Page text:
"My grandfather had thousands of songs. You see, being in the centre of Ireland, lots of Travelling people, north, south, east and west, would pass through to get to the other side. So lots of people stopped off with him, stayed with him. That’s how all those songs came about, and himself going around the south. But he didn’t really travel into the north, he didn’t like the Troubles. So he stayed mainly south, and to the west of Ireland: that’s where he travelled.
“When I sing, I can hear the pipes”
"The Irish pipes were designed to copy our style of singing. Well, I can’t say “our” style, but that style of singing. They were definitely made to imitate the human voice. And that’s how my mother used to sing, and I hear it myself when I sing: I can hear the pipes. So they were spot in what they were doing.
"It was an ancient style of singing that was passed down, and since the 1960s when the portable television came in, amongst all the Travelling families – and the Gypsy families as well, don’t forget – as soon as you could attach a portable television to a car battery, traditional music died out in the Gypsy and Travelling community overnight. And there’s only very few families [keeping it going].
"I can name you Gypsy families that kept it going for a long time: you had the Brazils, they were brilliant old singers. You also had the Smiths – Wiggy Smith and Levi Smith. They were great old singers. I have stuff of theirs, and their songs are the equal to ours. And you don’t hear many traditional Gypsy singers any more.
"Our people did the exact same thing as the Gypsy people: all the Country [and Western] music, started singing like Yanks… I have a brother, if you heard him sing you’d think he never left Texas! I love ‘em, and he’s a great singer, but I said “What about the old [songs] and he said “Ahhh, I don’t like that old s**t”, you know? [Laughs] What can you do with it? He says “I don’t like it, I like Country music”.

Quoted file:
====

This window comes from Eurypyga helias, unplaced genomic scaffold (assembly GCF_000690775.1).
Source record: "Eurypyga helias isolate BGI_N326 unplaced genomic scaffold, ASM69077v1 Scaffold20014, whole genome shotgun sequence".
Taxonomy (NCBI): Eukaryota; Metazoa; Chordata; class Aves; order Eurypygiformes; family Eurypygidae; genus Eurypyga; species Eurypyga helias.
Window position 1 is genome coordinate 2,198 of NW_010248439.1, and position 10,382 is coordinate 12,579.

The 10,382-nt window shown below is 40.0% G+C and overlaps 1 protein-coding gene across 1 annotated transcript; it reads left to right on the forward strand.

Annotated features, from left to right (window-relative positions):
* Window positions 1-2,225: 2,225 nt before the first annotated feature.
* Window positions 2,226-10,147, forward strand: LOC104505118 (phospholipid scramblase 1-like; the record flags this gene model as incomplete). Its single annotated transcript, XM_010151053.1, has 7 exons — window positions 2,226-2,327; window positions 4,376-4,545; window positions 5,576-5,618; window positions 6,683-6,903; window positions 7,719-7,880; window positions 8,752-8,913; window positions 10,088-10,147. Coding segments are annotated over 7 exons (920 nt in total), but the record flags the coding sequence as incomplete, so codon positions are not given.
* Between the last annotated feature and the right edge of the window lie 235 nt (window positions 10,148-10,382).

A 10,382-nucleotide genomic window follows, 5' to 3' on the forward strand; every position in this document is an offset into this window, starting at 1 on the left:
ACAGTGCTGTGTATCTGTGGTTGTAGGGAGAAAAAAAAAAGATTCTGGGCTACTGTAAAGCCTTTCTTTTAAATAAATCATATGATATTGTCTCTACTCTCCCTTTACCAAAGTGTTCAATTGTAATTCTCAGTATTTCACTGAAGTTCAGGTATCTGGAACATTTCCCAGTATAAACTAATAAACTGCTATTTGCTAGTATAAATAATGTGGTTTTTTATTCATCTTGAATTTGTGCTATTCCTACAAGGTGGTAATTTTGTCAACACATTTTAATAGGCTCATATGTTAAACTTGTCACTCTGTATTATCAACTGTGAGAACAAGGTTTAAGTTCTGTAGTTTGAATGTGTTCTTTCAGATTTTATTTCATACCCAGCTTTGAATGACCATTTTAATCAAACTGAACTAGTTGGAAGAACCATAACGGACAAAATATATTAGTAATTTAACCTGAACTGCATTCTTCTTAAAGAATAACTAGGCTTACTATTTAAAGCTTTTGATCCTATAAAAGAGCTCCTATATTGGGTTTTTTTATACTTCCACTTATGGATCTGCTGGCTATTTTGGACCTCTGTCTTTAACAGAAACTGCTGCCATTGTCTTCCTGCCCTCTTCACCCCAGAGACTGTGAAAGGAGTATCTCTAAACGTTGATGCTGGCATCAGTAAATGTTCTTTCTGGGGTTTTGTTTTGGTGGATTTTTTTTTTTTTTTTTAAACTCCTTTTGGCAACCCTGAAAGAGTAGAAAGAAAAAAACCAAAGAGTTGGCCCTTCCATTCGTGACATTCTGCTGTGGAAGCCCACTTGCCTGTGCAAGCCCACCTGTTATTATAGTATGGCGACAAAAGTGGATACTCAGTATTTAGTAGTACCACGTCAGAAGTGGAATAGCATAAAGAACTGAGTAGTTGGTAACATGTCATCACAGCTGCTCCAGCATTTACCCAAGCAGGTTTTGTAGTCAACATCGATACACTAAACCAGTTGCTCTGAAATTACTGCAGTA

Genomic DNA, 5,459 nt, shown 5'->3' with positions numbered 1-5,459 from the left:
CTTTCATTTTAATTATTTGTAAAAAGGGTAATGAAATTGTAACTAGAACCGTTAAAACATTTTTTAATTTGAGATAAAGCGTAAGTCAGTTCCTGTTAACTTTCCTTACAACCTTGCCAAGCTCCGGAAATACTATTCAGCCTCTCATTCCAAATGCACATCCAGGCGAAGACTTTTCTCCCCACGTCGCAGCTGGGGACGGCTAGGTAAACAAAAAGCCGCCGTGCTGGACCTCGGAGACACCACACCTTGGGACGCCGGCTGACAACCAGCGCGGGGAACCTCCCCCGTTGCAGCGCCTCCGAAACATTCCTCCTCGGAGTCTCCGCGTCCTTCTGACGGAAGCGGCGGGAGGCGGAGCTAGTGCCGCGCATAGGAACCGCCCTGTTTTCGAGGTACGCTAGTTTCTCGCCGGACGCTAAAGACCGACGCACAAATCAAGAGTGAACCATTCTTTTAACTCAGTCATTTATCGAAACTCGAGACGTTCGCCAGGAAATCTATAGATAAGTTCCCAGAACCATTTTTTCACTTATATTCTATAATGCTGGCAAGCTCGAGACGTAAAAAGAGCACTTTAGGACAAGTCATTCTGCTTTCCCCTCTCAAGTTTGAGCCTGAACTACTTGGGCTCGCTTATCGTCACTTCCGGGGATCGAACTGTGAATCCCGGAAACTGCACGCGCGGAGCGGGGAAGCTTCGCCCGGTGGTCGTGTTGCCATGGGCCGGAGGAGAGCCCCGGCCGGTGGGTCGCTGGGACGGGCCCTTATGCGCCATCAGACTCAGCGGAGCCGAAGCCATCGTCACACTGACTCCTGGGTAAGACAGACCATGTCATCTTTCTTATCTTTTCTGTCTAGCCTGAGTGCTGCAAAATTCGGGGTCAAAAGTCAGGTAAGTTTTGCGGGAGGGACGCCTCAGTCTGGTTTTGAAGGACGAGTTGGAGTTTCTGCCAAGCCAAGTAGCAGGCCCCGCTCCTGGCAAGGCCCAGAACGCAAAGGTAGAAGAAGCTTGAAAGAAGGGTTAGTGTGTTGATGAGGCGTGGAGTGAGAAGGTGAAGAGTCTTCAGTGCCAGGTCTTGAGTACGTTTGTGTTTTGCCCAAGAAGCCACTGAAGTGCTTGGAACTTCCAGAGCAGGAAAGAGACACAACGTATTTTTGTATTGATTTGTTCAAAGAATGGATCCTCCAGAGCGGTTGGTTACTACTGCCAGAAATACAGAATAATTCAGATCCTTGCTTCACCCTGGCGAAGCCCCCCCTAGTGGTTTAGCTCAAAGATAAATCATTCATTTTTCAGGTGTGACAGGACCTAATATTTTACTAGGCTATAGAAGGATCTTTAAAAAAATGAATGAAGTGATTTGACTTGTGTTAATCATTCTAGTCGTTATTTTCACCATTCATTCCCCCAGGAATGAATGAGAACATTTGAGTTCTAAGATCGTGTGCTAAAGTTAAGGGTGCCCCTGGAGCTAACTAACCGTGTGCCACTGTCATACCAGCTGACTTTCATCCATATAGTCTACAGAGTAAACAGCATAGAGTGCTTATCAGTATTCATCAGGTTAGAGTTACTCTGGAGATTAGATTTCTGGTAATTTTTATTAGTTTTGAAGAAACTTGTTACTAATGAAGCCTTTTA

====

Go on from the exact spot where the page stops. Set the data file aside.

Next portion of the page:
"Lots of [Travellers] are like that: the old music became uncool. Gypsies and Travellers started singing the Beatles songs, the English songs.
“Put your own stamp on it”
"Singing is like anything, it can be learnt. A thousand mile journey begins with the steps, you know? And that’s how I learnt.
"My mother would sit the five of us down, and start up, and she’d say “No, you’re not doing that right. Go back again, go back again. And then she’d start us with the warble, what we call the warble, you know? That thing in our voice. She’d say “Right, practice that. Practice that alone. Practice your words. And when we got a grip of it she’d say “Right, you have it now. Now make your own stamp. Put your own stamp on it. Don’t be copying me, you know?”
"I’m heading off to America, Canada, and hopefully New Zealand as well. So that’s what I have for the new year.
"Don’t forget, I speak up for the Gypsy community as well: whenever I sing, I say “Don’t forget that the Gypsy people kept [English] songs going for hundreds of years, and you’re to acknowledge them”. The Gypsy people keeping it going for hundreds of years, bringing those songs round.
"It was just another way you could get your foot into a door as well. To make a few bob. You know, going back. ‘Cause everybody in those days made their own entertainment. So some settled people who liked music would be glad to see them coming, Gypsy and Traveller. They were acknowledged for their music and song.”